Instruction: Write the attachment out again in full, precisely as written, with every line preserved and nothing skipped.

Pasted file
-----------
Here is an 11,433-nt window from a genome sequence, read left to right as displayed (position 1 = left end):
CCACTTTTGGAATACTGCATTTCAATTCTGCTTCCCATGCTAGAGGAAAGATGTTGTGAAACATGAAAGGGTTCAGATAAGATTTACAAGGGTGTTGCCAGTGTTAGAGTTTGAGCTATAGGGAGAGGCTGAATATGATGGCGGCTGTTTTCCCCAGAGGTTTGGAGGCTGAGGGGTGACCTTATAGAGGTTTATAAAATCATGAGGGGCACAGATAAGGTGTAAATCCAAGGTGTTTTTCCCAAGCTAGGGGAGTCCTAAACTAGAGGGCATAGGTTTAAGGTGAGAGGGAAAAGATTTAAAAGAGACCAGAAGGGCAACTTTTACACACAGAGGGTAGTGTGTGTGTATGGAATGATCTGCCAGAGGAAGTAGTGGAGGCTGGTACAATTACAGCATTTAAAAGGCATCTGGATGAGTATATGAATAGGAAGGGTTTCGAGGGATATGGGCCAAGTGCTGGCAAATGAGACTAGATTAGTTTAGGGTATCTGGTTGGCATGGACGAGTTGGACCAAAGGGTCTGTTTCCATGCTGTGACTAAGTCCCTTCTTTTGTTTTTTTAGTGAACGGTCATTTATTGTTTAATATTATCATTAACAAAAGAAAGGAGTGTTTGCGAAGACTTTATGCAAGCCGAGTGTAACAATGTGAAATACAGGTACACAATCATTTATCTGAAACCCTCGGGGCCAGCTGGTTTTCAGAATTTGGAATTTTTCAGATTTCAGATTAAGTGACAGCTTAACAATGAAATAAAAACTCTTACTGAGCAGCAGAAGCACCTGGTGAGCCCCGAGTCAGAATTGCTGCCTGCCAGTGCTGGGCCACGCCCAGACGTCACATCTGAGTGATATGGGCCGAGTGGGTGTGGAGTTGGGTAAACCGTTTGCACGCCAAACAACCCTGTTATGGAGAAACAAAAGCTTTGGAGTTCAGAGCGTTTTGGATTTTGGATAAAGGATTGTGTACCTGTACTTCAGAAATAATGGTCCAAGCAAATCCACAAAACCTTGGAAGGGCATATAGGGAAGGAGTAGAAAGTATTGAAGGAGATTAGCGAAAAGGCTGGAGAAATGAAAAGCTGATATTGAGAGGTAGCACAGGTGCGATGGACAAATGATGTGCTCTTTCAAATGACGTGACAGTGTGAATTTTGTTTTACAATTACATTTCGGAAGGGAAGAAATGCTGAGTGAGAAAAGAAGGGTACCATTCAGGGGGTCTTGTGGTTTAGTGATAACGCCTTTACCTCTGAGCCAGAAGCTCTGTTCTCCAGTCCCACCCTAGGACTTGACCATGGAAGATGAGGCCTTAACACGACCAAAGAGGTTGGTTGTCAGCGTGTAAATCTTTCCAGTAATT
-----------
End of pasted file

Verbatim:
Here is an 11,433-nt window from a genome sequence, read left to right as displayed (position 1 = left end):
CCACTTTTGGAATACTGCATTTCAATTCTGCTTCCCATGCTAGAGGAAAGATGTTGTGAAACATGAAAGGGTTCAGATAAGATTTACAAGGGTGTTGCCAGTGTTAGAGTTTGAGCTATAGGGAGAGGCTGAATATGATGGCGGCTGTTTTCCCCAGAGGTTTGGAGGCTGAGGGGTGACCTTATAGAGGTTTATAAAATCATGAGGGGCACAGATAAGGTGTAAATCCAAGGTGTTTTTCCCAAGCTAGGGGAGTCCTAAACTAGAGGGCATAGGTTTAAGGTGAGAGGGAAAAGATTTAAAAGAGACCAGAAGGGCAACTTTTACACACAGAGGGTAGTGTGTGTGTATGGAATGATCTGCCAGAGGAAGTAGTGGAGGCTGGTACAATTACAGCATTTAAAAGGCATCTGGATGAGTATATGAATAGGAAGGGTTTCGAGGGATATGGGCCAAGTGCTGGCAAATGAGACTAGATTAGTTTAGGGTATCTGGTTGGCATGGACGAGTTGGACCAAAGGGTCTGTTTCCATGCTGTGACTAAGTCCCTTCTTTTGTTTTTTTAGTGAACGGTCATTTATTGTTTAATATTATCATTAACAAAAGAAAGGAGTGTTTGCGAAGACTTTATGCAAGCCGAGTGTAACAATGTGAAATACAGGTACACAATCATTTATCTGAAACCCTCGGGGCCAGCTGGTTTTCAGAATTTGGAATTTTTCAGATTTCAGATTAAGTGACAGCTTAACAATGAAATAAAAACTCTTACTGAGCAGCAGAAGCACCTGGTGAGCCCCGAGTCAGAATTGCTGCCTGCCAGTGCTGGGCCACGCCCAGACGTCACATCTGAGTGATATGGGCCGAGTGGGTGTGGAGTTGGGTAAACCGTTTGCACGCCAAACAACCCTGTTATGGAGAAACAAAAGCTTTGGAGTTCAGAGCGTTTTGGATTTTGGATAAAGGATTGTGTACCTGTACTTCAGAAATAATGGTCCAAGCAAATCCACAAAACCTTGGAAGGGCATATAGGGAAGGAGTAGAAAGTATTGAAGGAGATTAGCGAAAAGGCTGGAGAAATGAAAAGCTGATATTGAGAGGTAGCACAGGTGCGATGGACAAATGATGTGCTCTTTCAAATGACGTGACAGTGTGAATTTTGTTTTACAATTACATTTCGGAAGGGAAGAAATGCTGAGTGAGAAAAGAAGGGTACCATTCAGGGGGTCTTGTGGTTTAGTGATAACGCCTTTACCTCTGAGCCAGAAGCTCTGTTCTCCAGTCCCACCCTAGGACTTGACCATGGAAGATGAGGCCTTAACACGACCAAAGAGGTTGGTTGTCAGCGTGTAAATCTTTCCAGTAATT